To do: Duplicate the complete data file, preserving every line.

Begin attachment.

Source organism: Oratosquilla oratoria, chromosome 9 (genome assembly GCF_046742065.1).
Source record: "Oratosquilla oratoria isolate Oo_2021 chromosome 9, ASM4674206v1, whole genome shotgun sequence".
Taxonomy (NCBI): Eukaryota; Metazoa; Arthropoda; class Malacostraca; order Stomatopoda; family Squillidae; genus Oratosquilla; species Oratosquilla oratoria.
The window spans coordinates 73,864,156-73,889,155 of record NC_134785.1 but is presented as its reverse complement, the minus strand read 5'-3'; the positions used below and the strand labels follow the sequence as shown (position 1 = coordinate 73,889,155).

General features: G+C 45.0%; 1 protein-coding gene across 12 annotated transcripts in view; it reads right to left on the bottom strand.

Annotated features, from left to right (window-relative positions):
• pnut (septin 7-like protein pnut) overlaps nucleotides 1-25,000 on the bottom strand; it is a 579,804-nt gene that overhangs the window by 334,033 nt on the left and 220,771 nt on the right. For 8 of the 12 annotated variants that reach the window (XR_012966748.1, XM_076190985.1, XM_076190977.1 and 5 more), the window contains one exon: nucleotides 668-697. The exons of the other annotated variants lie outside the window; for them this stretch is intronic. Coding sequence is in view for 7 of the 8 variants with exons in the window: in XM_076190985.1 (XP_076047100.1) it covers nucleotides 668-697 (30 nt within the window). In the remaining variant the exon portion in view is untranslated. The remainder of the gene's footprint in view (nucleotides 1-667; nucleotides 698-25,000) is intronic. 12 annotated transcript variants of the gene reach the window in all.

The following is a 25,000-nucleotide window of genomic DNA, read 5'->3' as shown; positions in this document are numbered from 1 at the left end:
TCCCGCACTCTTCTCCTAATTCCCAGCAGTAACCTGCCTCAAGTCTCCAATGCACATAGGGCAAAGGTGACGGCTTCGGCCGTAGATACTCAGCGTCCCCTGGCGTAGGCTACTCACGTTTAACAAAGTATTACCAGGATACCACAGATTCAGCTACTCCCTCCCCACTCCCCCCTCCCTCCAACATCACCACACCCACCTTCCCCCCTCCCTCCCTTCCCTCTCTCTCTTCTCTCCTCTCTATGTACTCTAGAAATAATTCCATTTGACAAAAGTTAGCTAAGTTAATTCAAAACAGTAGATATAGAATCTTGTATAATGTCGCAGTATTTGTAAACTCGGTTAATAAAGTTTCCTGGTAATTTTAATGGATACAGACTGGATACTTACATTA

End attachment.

Source organism: Oratosquilla oratoria, chromosome 9 (genome assembly GCF_046742065.1).
Source record: "Oratosquilla oratoria isolate Oo_2021 chromosome 9, ASM4674206v1, whole genome shotgun sequence".
Taxonomy (NCBI): Eukaryota; Metazoa; Arthropoda; class Malacostraca; order Stomatopoda; family Squillidae; genus Oratosquilla; species Oratosquilla oratoria.
The window spans coordinates 73,864,156-73,889,155 of record NC_134785.1 but is presented as its reverse complement, the minus strand read 5'-3'; the positions used below and the strand labels follow the sequence as shown (position 1 = coordinate 73,889,155).

General features: G+C 45.0%; 1 protein-coding gene across 12 annotated transcripts in view; it reads right to left on the bottom strand.

Annotated features, from left to right (window-relative positions):
• pnut (septin 7-like protein pnut) overlaps nucleotides 1-25,000 on the bottom strand; it is a 579,804-nt gene that overhangs the window by 334,033 nt on the left and 220,771 nt on the right. For 8 of the 12 annotated variants that reach the window (XR_012966748.1, XM_076190985.1, XM_076190977.1 and 5 more), the window contains one exon: nucleotides 668-697. The exons of the other annotated variants lie outside the window; for them this stretch is intronic. Coding sequence is in view for 7 of the 8 variants with exons in the window: in XM_076190985.1 (XP_076047100.1) it covers nucleotides 668-697 (30 nt within the window). In the remaining variant the exon portion in view is untranslated. The remainder of the gene's footprint in view (nucleotides 1-667; nucleotides 698-25,000) is intronic. 12 annotated transcript variants of the gene reach the window in all.

The following is a 25,000-nucleotide window of genomic DNA, read 5'->3' as shown; positions in this document are numbered from 1 at the left end:
TCCCGCACTCTTCTCCTAATTCCCAGCAGTAACCTGCCTCAAGTCTCCAATGCACATAGGGCAAAGGTGACGGCTTCGGCCGTAGATACTCAGCGTCCCCTGGCGTAGGCTACTCACGTTTAACAAAGTATTACCAGGATACCACAGATTCAGCTACTCCCTCCCCACTCCCCCCTCCCTCCAACATCACCACACCCACCTTCCCCCCTCCCTCCCTTCCCTCTCTCTCTTCTCTCCTCTCTATGTACTCTAGAAATAATTCCATTTGACAAAAGTTAGCTAAGTTAATTCAAAACAGTAGATATAGAATCTTGTATAATGTCGCAGTATTTGTAAACTCGGTTAATAAAGTTTCCTGGTAATTTTAATGGATACAGACTGGATACTTACATTA